hmm looks like i need to research this a bit more
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    Quote Originally Posted by McJeff View Post
    hmm looks like i need to research this a bit more
    I have just started to use hops (dry and boiled) in meads and hard cider so my knowledge is still far less than skimpy but I think the alpha number gives you an idea of the maximum IBUs that you can extract from any hop. I think beer makers don't boil hops for more than an hour and that extracts the most bitterness (because allows for the most isomerization of the hops). There is a balance between the bitterness and the flavors.
    What I have done is boil the hops in the water I will later use to dilute the honey. I am not sure whether the water needs to be treated in any way to help isomerize the hops. Beer makers certainly don't boil their hops in water, but I don't know if the water needs to have a low pH or whether regular spring water with a pH of about 7 is OK

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    Quote Originally Posted by Marshmallow Blue View Post
    Beer uses grains that are mashed (held at a hot water temperature that converts starch to fermentable sugar). The final gravities of beer really help with the body. Final gravities of a "dry beer" would be around 1.010. That's bordering the medium range of a mead. But a normal beer may finish between 1.015 and 1.020 without being sweet like a mead at that gravity.
    I've had a lot of beers attenuate down to 1.003-1.000, sometimes to .998 or so, sometimes lower with amylase added. The real mouth-feel of beer comes from residual sugar, yes, but there's also lots of dextrines from the malt as well as carbonation being a pretty huge factor.

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    McJeff-

    There are quite a few different things that give beer it’s mouth feel. Proteins, Alcohol content, amount of carbonation, etc… but the thing that will most contribute to the beer’s mouth feel, whether it is a crisp, clean pilsner or a thick, viscous stout is the quantity of unfermented sugars left after fermentation is “complete”. You see, often beer yeast will “poop out” and not consume all of the fermentable sugars. Other times, there are sugars that the yeast just can’t consume, like lactose or Maltodextrin. These leftover sugars (some taste sweet, some do not) can make the beer feel “heavier on the tongue” or thicker or more viscous.

    Pellets vs Whole hops-
    Here is what I have found. Pellets typically store better (last longer all things being equal). They add less “vegetable matter’ to your wort (which can be a good or bad thing depending on your beer style). They also settle out faster in the kettle and the fermenter, and are generally less of a PITA when siphoning (don’t clog your tubing).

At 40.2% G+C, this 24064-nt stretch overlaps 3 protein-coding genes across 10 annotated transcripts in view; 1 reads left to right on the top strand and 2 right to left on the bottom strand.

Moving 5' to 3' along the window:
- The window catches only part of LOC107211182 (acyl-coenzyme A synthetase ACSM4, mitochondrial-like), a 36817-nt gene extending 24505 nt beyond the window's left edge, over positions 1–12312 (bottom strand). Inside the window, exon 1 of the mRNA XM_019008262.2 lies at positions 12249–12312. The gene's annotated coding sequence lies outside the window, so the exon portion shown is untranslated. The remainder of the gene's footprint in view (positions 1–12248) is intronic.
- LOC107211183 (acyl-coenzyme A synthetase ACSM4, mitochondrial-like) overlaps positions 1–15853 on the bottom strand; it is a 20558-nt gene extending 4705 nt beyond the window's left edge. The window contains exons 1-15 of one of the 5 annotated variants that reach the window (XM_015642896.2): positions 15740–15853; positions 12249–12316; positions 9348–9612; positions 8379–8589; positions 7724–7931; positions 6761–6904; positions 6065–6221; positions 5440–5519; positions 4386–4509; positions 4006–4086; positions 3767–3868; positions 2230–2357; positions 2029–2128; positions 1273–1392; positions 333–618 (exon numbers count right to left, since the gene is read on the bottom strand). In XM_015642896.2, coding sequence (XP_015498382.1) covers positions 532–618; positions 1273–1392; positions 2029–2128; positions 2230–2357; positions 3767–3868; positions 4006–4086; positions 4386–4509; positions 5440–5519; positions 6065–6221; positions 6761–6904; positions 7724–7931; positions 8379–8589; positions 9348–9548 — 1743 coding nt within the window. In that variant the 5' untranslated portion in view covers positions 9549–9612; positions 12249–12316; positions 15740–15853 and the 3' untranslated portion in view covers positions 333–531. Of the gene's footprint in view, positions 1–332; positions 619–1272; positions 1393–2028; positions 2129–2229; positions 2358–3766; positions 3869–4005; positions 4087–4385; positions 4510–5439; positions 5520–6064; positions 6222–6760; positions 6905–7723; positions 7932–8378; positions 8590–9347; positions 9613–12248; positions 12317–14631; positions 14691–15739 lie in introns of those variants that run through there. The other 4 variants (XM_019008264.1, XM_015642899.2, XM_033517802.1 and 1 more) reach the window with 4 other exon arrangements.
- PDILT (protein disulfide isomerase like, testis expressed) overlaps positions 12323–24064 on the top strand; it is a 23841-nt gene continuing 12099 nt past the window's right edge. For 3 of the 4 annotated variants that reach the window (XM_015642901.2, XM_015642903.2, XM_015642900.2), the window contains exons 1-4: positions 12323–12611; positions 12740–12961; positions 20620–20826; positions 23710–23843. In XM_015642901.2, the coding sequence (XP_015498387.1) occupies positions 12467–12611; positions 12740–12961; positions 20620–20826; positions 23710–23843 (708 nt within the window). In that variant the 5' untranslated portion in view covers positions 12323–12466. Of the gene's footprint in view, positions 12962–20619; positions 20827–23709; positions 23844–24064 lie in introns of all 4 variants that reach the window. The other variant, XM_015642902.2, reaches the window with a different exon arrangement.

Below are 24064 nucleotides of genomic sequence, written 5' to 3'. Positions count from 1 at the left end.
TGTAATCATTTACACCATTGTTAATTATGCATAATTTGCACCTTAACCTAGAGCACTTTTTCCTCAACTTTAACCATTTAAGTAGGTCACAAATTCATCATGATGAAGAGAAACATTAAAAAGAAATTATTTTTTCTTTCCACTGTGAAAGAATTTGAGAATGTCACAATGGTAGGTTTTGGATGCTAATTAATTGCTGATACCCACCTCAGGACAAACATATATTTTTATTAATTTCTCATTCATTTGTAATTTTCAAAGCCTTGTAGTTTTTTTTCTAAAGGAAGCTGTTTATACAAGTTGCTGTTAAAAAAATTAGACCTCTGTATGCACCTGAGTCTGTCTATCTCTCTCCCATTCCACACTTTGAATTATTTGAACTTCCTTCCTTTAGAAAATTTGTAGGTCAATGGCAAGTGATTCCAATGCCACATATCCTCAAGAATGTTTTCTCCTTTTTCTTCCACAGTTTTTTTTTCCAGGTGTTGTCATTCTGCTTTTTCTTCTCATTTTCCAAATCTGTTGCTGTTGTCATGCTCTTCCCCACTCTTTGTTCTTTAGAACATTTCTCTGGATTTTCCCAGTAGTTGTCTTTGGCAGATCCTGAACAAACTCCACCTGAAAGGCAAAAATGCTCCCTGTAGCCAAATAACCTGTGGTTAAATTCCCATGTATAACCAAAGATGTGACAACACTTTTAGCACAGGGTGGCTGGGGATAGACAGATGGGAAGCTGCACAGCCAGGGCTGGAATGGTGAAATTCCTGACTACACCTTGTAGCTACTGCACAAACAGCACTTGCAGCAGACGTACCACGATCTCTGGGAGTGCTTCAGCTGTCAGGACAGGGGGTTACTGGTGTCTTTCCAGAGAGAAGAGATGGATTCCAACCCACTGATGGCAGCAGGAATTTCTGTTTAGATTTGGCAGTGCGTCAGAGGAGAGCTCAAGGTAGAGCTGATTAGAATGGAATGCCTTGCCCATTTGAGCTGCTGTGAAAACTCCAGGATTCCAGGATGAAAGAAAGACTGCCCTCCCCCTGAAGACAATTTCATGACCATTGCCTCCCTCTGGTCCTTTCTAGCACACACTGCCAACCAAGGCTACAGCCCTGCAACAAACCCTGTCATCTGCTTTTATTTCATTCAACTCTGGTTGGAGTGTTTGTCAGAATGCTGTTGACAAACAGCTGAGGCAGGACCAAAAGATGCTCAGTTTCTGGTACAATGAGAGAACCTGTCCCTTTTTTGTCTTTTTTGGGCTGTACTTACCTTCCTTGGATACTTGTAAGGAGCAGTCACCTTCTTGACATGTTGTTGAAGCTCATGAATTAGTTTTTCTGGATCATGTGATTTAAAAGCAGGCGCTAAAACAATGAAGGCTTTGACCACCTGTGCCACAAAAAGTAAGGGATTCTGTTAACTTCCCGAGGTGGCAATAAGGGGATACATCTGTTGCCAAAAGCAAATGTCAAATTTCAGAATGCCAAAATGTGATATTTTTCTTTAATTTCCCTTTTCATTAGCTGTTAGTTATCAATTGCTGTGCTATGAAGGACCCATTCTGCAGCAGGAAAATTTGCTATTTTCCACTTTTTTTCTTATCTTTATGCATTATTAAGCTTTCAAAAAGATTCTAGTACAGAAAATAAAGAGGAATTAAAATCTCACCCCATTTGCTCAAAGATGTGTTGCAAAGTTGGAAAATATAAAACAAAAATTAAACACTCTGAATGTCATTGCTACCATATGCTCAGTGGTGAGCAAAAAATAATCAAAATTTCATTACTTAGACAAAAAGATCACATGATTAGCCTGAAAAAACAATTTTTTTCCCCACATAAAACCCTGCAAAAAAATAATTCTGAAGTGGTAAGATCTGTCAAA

Whole hops when fresh I think add a more complex flavor and aroma profile. They are also useful for mash hopping (adding hops to the mash) and help with lautering in the grain bed- although no many people do this. Also, whole hops take up more space to store and in the kettle. They also absorb more water in the boil kettle so you need to adjust the volume accordingly.
    As far potency- the Alpha Acid (AA) content should be printed on the package. All else being equal, if the AA content is the same, then you can use either one ounce for ounce/ gram for gram.

    When you boil hops a lot of things go on, but most importantly, you isomerize the AA in the hops- that is, in lay terms, you make them bitter. The longer that you boil a hop the more bitterness that you extract (to a point). The amount of potential bitterness is affected by the gravity of the wort- all things equal, the higher the SG of the wort, the less bittering that you get per ounce of hops. Dry hopping only adds flavor and aroma.

    Length of time in the wort (or must) is dependent on how much bittering/ flavor/ aroma you desire. There are many calculators available online that can assist you- just google “IBU Calculator”. For dryhopping one week is typical- two weeks max.

    Average hops per gallon will vary greatly. For my Oktoberfest, I only use 0.3 oz/ gal of a low AA hop for a total of about 25 IBU’s. For a double IPA I use over 2 oz/gal for around 100 IBU’s. It all depends what you are going for. Keep in mind that IBU “feel” in beer don’t exactly translate to IBU’s in mead… there is a lot of other “stuff” in beer that can make the bitterness more or less intense.

    IBU Calculator:
    http://www.brewersfriend.com/ibu-calculator/


    Hope this helps
    Last edited by Robusto; 01-06-2014 at 02:17 PM.

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    Also, pH plays a huge role in the quality of the bitterness. If you make 2 beers, same recipe and everything but one has a mash pH ~5.4 and the other ~5.8, the higher pH beer will be far more bitter, and it will be a harsher bitterness. If your going to boil the hops, I'd add some honey to bring the pH down below 5.5 or add lactic, but honey can work.
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    Quote Originally Posted by bernardsmith View Post
    I have just started to use hops (dry and boiled) in meads and hard cider so my knowledge is still far less than skimpy but I think the alpha number gives you an idea of the maximum IBUs that you can extract from any hop. I think beer makers don't boil hops for more than an hour and that extracts the most bitterness (because allows for the most isomerization of the hops). There is a balance between the bitterness and the flavors.
    What I have done is boil the hops in the water I will later use to dilute the honey. I am not sure whether the water needs to be treated in any way to help isomerize the hops. Beer makers certainly don't boil their hops in water, but I don't know if the water needs to have a low pH or whether regular spring water with a pH of about 7 is OK
    I actually found a thread of yours i found pretty interesting and helpful. how much water do you boil in? 50%, 25% of what you are goin to use?
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    awesome answers guys tyvm! i think im just goin to buy some hops and try it. whats the worst that can happen :P